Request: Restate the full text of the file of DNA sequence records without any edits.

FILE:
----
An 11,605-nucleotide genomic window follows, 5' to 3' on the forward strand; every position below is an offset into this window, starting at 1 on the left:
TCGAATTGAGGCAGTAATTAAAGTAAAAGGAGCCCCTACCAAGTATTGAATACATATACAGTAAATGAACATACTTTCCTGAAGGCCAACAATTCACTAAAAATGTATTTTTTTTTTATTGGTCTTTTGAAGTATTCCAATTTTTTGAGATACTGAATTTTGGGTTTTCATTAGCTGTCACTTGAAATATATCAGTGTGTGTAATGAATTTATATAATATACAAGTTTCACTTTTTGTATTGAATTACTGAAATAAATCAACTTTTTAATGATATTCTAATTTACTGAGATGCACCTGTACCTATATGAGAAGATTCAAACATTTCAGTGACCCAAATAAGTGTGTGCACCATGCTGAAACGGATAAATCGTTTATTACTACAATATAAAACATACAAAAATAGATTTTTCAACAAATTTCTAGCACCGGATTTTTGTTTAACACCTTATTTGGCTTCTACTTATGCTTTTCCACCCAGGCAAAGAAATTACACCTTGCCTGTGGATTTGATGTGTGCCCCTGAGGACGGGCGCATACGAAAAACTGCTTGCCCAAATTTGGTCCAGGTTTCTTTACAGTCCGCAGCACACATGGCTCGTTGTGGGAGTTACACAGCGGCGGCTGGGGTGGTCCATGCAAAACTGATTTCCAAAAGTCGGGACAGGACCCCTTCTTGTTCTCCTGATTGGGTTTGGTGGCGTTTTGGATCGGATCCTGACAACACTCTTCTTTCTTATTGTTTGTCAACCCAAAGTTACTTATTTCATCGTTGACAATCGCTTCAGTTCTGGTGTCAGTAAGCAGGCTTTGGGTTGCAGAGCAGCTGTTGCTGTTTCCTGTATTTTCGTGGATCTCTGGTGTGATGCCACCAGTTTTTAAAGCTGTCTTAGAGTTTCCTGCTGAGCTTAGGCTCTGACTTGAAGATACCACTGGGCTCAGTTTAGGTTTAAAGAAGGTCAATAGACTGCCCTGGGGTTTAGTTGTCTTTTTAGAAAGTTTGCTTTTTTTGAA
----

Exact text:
An 11,605-nucleotide genomic window follows, 5' to 3' on the forward strand; every position below is an offset into this window, starting at 1 on the left:
TCGAATTGAGGCAGTAATTAAAGTAAAAGGAGCCCCTACCAAGTATTGAATACATATACAGTAAATGAACATACTTTCCTGAAGGCCAACAATTCACTAAAAATGTATTTTTTTTTTATTGGTCTTTTGAAGTATTCCAATTTTTTGAGATACTGAATTTTGGGTTTTCATTAGCTGTCACTTGAAATATATCAGTGTGTGTAATGAATTTATATAATATACAAGTTTCACTTTTTGTATTGAATTACTGAAATAAATCAACTTTTTAATGATATTCTAATTTACTGAGATGCACCTGTACCTATATGAGAAGATTCAAACATTTCAGTGACCCAAATAAGTGTGTGCACCATGCTGAAACGGATAAATCGTTTATTACTACAATATAAAACATACAAAAATAGATTTTTCAACAAATTTCTAGCACCGGATTTTTGTTTAACACCTTATTTGGCTTCTACTTATGCTTTTCCACCCAGGCAAAGAAATTACACCTTGCCTGTGGATTTGATGTGTGCCCCTGAGGACGGGCGCATACGAAAAACTGCTTGCCCAAATTTGGTCCAGGTTTCTTTACAGTCCGCAGCACACATGGCTCGTTGTGGGAGTTACACAGCGGCGGCTGGGGTGGTCCATGCAAAACTGATTTCCAAAAGTCGGGACAGGACCCCTTCTTGTTCTCCTGATTGGGTTTGGTGGCGTTTTGGATCGGATCCTGACAACACTCTTCTTTCTTATTGTTTGTCAACCCAAAGTTACTTATTTCATCGTTGACAATCGCTTCAGTTCTGGTGTCAGTAAGCAGGCTTTGGGTTGCAGAGCAGCTGTTGCTGTTTCCTGTATTTTCGTGGATCTCTGGTGTGATGCCACCAGTTTTTAAAGCTGTCTTAGAGTTTCCTGCTGAGCTTAGGCTCTGACTTGAAGATACCACTGGGCTCAGTTTAGGTTTAAAGAAGGTCAATAGACTGCCCTGGGGTTTAGTTGTCTTTTTAGAAAGTTTGCTTTTTTTGAA